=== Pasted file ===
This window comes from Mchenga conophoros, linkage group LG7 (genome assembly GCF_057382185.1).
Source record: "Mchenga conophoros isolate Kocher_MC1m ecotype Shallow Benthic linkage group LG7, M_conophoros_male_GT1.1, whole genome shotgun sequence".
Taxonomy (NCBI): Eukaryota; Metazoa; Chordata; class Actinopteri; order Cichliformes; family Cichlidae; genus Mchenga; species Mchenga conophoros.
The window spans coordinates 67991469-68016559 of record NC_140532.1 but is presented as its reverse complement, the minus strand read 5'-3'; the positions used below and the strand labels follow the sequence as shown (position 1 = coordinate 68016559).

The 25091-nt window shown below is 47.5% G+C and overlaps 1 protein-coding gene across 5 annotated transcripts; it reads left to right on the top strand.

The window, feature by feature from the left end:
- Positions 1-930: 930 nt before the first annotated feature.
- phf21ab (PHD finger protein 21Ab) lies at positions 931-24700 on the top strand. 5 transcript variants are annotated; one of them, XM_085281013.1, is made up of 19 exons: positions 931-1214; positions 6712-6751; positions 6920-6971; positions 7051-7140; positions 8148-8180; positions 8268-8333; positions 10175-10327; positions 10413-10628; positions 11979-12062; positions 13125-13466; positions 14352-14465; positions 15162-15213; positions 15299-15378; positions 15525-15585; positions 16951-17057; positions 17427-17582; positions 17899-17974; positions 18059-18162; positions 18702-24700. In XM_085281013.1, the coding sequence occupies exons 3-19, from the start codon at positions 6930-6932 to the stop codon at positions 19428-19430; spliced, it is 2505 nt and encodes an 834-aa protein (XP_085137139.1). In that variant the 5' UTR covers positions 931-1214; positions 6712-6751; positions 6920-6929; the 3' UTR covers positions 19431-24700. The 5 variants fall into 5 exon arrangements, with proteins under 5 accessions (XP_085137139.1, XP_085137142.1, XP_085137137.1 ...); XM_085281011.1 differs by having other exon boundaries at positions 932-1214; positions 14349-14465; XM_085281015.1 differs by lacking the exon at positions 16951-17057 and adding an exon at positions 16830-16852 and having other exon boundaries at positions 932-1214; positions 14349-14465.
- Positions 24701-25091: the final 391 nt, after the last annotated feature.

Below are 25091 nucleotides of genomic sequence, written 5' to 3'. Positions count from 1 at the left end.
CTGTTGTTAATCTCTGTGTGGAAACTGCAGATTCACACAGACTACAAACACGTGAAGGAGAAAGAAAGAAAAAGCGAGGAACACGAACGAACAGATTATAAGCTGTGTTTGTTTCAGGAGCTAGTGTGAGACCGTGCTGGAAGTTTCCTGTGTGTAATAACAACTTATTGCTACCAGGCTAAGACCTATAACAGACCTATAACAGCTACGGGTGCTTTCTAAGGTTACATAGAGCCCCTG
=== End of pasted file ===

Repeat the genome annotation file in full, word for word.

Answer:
This window comes from Mchenga conophoros, linkage group LG7 (genome assembly GCF_057382185.1).
Source record: "Mchenga conophoros isolate Kocher_MC1m ecotype Shallow Benthic linkage group LG7, M_conophoros_male_GT1.1, whole genome shotgun sequence".
Taxonomy (NCBI): Eukaryota; Metazoa; Chordata; class Actinopteri; order Cichliformes; family Cichlidae; genus Mchenga; species Mchenga conophoros.
The window spans coordinates 67991469-68016559 of record NC_140532.1 but is presented as its reverse complement, the minus strand read 5'-3'; the positions used below and the strand labels follow the sequence as shown (position 1 = coordinate 68016559).

The 25091-nt window shown below is 47.5% G+C and overlaps 1 protein-coding gene across 5 annotated transcripts; it reads left to right on the top strand.

The window, feature by feature from the left end:
- Positions 1-930: 930 nt before the first annotated feature.
- phf21ab (PHD finger protein 21Ab) lies at positions 931-24700 on the top strand. 5 transcript variants are annotated; one of them, XM_085281013.1, is made up of 19 exons: positions 931-1214; positions 6712-6751; positions 6920-6971; positions 7051-7140; positions 8148-8180; positions 8268-8333; positions 10175-10327; positions 10413-10628; positions 11979-12062; positions 13125-13466; positions 14352-14465; positions 15162-15213; positions 15299-15378; positions 15525-15585; positions 16951-17057; positions 17427-17582; positions 17899-17974; positions 18059-18162; positions 18702-24700. In XM_085281013.1, the coding sequence occupies exons 3-19, from the start codon at positions 6930-6932 to the stop codon at positions 19428-19430; spliced, it is 2505 nt and encodes an 834-aa protein (XP_085137139.1). In that variant the 5' UTR covers positions 931-1214; positions 6712-6751; positions 6920-6929; the 3' UTR covers positions 19431-24700. The 5 variants fall into 5 exon arrangements, with proteins under 5 accessions (XP_085137139.1, XP_085137142.1, XP_085137137.1 ...); XM_085281011.1 differs by having other exon boundaries at positions 932-1214; positions 14349-14465; XM_085281015.1 differs by lacking the exon at positions 16951-17057 and adding an exon at positions 16830-16852 and having other exon boundaries at positions 932-1214; positions 14349-14465.
- Positions 24701-25091: the final 391 nt, after the last annotated feature.

Below are 25091 nucleotides of genomic sequence, written 5' to 3'. Positions count from 1 at the left end.
CTGTTGTTAATCTCTGTGTGGAAACTGCAGATTCACACAGACTACAAACACGTGAAGGAGAAAGAAAGAAAAAGCGAGGAACACGAACGAACAGATTATAAGCTGTGTTTGTTTCAGGAGCTAGTGTGAGACCGTGCTGGAAGTTTCCTGTGTGTAATAACAACTTATTGCTACCAGGCTAAGACCTATAACAGACCTATAACAGCTACGGGTGCTTTCTAAGGTTACATAGAGCCCCTG